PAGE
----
CONTACT: Michelle Moreno-Silva, (202)-823-0833
Washington, DC – Today, Democratic Women’s Caucus (DWC) Co-Chairs Congresswomen Lois Frankel (FL-21), Brenda Lawrence (MI-14), Jackie Speier (CA-14), and Vice Chairs Congresswomen Veronica Escobar (TX-16) and Sylvia Garcia (TX-29) endorsed the Child Care for Working Families Act, introduced by Congressman Robert “Bobby” Scott (VA-03).
The proposed legislation takes bold steps to create jobs and address the challenges families face finding quality, affordable, and accessible child care so parents can get back to work. The proposed bill will also help create more financial security for child care workers, the majority of whom are women and nearly 40 percent of whom are Black women and Latinas. Many child care workers are currently earning so little that they fall below the poverty line at twice the rate of women in other industries. One recent study found that expanding access to affordable, high-quality child care to everyone who needs it would increase the number of women with young children working full-time by 17 percent, and increase the lifetime earnings for women with two children by $94,000, which would lead to an increase of $20,000 in private savings and an additional $10,000 in Social Security benefits.
“The child care industry was hit hard by the pandemic. We have heard from so many providers who have had to lay off workers, reduce the number of available slots, or close completely,” the Members said. “This landmark legislation will create 700,000 new good-paying child care jobs and provide a safe place for working families to send their children. That will enable over 1 million parents, many of whom are women and women color, to return to the workforce and strengthen our economy as we continue to Build Back Better.”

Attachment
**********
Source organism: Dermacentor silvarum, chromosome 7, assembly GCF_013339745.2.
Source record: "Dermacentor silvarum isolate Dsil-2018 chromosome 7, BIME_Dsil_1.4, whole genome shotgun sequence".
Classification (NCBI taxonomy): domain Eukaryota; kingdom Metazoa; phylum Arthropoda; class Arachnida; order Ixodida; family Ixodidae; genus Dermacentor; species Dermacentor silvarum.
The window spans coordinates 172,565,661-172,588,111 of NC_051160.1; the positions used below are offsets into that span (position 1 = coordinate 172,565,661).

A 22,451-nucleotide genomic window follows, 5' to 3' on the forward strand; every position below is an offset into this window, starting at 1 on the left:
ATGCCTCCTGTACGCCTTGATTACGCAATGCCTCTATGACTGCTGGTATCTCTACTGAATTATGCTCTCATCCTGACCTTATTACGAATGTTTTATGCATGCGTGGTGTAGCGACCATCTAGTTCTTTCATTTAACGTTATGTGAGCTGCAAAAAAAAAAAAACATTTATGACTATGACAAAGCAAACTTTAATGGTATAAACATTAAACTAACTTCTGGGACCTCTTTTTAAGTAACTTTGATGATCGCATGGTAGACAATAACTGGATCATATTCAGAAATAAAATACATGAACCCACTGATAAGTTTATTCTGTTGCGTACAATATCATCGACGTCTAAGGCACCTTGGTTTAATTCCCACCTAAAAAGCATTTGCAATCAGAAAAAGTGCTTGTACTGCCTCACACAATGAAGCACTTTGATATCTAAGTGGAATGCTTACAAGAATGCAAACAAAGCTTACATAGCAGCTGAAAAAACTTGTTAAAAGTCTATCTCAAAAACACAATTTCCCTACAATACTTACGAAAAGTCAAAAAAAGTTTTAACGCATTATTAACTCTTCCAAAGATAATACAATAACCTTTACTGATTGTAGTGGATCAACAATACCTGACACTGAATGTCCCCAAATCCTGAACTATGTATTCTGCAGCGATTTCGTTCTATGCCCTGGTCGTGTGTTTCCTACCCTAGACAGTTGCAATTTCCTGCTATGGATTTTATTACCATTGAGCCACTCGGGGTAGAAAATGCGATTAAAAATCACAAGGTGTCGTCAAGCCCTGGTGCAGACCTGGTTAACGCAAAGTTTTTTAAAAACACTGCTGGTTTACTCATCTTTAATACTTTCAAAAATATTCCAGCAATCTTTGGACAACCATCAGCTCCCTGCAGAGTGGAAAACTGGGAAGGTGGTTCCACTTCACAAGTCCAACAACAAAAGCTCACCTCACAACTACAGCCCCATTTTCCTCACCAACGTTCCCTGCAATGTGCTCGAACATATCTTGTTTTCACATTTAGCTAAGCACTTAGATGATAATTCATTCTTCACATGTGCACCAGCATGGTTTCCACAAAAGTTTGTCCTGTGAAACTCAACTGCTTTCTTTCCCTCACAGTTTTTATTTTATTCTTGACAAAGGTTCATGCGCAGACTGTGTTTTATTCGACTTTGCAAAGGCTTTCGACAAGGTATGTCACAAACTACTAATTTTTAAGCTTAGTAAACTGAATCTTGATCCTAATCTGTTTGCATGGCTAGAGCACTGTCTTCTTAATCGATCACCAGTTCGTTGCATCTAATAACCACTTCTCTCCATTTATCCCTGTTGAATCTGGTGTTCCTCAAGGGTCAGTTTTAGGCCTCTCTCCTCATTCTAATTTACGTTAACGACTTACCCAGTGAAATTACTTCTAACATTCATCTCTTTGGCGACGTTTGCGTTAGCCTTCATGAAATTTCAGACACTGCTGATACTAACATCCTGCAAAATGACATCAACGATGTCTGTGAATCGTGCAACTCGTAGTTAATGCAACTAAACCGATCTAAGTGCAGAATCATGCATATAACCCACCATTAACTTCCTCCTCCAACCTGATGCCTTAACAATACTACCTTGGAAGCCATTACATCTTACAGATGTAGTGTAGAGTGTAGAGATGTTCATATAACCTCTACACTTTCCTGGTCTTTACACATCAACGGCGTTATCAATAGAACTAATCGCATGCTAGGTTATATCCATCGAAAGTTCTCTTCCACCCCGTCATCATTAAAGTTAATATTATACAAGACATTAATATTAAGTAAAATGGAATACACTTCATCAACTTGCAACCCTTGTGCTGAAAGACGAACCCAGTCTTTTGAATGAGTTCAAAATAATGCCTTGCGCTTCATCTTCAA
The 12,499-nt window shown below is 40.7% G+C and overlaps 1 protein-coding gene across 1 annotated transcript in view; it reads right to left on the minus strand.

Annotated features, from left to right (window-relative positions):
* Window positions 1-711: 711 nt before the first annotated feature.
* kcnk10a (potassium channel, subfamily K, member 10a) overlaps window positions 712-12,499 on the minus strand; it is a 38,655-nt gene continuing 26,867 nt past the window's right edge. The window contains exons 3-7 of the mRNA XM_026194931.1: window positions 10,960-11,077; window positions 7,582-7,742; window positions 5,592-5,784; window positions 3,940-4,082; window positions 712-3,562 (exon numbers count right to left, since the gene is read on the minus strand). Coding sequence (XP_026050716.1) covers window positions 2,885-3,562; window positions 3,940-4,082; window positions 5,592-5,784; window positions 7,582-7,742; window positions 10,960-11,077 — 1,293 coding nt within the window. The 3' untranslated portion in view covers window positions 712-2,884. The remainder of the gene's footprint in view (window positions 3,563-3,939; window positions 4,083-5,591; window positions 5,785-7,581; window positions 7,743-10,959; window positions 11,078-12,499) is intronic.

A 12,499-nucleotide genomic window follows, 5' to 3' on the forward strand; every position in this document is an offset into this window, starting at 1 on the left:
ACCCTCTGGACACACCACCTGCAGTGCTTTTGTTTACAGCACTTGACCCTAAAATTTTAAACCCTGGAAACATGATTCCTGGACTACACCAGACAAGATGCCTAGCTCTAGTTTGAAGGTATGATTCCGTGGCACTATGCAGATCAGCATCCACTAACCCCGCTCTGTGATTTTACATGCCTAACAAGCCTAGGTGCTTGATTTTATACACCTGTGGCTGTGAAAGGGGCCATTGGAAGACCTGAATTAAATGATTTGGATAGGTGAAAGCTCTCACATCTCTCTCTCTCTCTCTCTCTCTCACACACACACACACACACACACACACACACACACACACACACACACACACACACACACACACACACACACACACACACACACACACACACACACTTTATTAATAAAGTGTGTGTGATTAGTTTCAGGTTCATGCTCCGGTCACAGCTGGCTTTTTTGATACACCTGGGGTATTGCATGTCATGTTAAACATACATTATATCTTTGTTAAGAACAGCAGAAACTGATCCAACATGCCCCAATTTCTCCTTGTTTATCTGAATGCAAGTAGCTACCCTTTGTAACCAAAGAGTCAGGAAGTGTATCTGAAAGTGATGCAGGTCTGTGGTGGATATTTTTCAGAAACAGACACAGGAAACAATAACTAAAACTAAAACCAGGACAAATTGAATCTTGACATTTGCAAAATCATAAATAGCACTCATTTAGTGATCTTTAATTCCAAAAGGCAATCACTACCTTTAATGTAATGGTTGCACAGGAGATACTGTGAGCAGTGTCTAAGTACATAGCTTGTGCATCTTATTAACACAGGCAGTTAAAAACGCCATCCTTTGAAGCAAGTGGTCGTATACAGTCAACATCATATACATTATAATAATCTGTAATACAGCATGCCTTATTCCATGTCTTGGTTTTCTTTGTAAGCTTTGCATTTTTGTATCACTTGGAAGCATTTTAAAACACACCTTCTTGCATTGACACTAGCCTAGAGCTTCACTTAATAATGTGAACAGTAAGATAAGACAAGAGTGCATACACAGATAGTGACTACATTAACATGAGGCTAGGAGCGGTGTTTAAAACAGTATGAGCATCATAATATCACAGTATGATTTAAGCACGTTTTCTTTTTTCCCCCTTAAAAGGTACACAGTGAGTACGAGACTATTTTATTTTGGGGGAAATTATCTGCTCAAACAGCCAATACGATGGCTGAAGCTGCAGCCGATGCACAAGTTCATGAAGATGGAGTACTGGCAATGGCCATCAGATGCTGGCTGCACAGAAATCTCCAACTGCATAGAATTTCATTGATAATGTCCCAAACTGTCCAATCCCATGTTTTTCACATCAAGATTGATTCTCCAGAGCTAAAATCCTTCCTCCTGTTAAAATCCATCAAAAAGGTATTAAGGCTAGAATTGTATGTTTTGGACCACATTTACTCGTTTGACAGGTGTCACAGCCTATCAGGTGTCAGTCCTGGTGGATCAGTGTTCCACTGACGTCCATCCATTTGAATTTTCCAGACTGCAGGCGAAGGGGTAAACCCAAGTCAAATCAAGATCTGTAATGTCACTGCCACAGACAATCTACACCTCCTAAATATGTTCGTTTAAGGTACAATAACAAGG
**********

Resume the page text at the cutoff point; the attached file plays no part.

The Child Care for Working Families Act would:
child care more affordable for working families by creating a
federal-state partnership to provide financial assistance for working
families with children ages 0-13. Under the bill:
- No working family under 150 percent of state median income would pay more than seven percent of their income on child care.
- Families earning above 75 percent of state median income would pay their fair share for care on a sliding scale.
- Families under 75 percent of the state median income would not pay anything at all.
access to preschool programs for 3- and 4-year-olds, by providing
funding to states to establish and expand a mixed-delivery system of
high-quality preschool programs.
- Improve the quality and supply of child care for all children by:
- Supporting child care for children who are dual-language learners, children who are experiencing homelessness, and children in foster care.
- Creating more inclusive, high-quality child care options for children, infants and toddlers with disabilities, and increasing funding for the Individuals with Disabilities Education Act.
- Increasing child care options for children who receive care during non-traditional hours.
- Providing grants to cover start-up and licensing costs to help establish new providers.
wages for child care workers by ensuring that all child care workers
are paid at least a living wage and earn parity with elementary school
teachers with similar credentials and experience.
- Better support Head Start programs by providing the funding necessary to offer full-day, full-year programming.